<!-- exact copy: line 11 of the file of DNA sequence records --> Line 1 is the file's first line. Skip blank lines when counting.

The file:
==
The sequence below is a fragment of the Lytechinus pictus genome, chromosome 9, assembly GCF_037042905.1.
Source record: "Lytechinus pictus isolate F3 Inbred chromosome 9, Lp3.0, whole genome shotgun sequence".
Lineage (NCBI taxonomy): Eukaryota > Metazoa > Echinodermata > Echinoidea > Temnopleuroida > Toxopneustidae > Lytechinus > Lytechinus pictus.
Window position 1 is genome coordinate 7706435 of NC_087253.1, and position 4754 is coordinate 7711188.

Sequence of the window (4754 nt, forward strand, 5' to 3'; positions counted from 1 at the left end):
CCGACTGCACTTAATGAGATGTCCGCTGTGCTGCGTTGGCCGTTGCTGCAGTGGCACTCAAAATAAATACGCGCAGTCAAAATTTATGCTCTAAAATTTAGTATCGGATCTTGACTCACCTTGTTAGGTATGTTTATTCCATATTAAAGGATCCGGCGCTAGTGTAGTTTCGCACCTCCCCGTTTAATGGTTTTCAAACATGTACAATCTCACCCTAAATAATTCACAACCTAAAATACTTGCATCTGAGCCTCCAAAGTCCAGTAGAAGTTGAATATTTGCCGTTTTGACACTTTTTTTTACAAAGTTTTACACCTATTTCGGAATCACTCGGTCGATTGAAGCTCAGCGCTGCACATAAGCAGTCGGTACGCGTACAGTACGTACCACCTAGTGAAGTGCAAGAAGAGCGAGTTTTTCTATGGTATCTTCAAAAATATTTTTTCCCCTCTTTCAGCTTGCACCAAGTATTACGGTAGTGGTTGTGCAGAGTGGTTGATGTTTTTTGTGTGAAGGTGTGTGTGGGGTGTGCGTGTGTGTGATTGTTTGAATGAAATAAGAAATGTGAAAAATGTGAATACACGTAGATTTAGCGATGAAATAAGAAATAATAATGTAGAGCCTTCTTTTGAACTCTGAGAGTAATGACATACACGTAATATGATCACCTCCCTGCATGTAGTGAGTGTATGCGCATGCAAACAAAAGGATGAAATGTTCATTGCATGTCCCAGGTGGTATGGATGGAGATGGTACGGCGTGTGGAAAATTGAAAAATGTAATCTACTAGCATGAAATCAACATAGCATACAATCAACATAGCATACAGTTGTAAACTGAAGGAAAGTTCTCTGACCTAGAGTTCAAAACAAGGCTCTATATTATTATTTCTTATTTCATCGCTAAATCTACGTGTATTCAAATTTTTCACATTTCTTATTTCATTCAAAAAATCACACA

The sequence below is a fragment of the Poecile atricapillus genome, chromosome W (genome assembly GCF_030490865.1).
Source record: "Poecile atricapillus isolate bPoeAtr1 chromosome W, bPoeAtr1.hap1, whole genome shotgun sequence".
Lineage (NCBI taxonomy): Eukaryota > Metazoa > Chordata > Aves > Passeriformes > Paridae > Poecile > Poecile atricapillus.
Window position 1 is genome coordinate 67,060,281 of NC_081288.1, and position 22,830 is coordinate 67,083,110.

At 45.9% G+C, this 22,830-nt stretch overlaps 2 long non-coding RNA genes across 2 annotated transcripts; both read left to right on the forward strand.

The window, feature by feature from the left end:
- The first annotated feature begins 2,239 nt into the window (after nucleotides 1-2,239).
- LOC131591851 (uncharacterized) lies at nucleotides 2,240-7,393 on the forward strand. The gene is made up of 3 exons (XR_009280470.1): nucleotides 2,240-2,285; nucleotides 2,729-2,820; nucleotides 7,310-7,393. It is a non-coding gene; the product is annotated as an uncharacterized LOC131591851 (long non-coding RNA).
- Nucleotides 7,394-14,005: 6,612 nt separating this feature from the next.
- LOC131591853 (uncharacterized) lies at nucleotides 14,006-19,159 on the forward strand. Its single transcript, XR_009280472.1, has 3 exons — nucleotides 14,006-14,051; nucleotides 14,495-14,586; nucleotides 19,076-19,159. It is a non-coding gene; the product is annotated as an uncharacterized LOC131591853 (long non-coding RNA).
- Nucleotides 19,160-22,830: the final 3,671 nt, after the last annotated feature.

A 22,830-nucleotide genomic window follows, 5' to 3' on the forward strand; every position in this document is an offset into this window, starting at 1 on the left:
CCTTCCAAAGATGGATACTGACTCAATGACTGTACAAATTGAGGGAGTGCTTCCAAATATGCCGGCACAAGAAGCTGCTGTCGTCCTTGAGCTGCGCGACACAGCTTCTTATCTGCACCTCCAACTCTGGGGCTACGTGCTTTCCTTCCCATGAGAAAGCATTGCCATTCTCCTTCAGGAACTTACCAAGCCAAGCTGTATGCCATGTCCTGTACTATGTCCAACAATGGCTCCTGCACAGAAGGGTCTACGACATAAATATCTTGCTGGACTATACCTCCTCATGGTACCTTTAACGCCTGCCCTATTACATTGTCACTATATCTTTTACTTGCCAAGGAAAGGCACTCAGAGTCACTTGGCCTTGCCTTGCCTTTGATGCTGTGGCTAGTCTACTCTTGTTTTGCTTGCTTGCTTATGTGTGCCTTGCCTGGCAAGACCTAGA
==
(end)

At 45.9% G+C, this 22,830-nt stretch overlaps 2 long non-coding RNA genes across 2 annotated transcripts; both read left to right on the forward strand.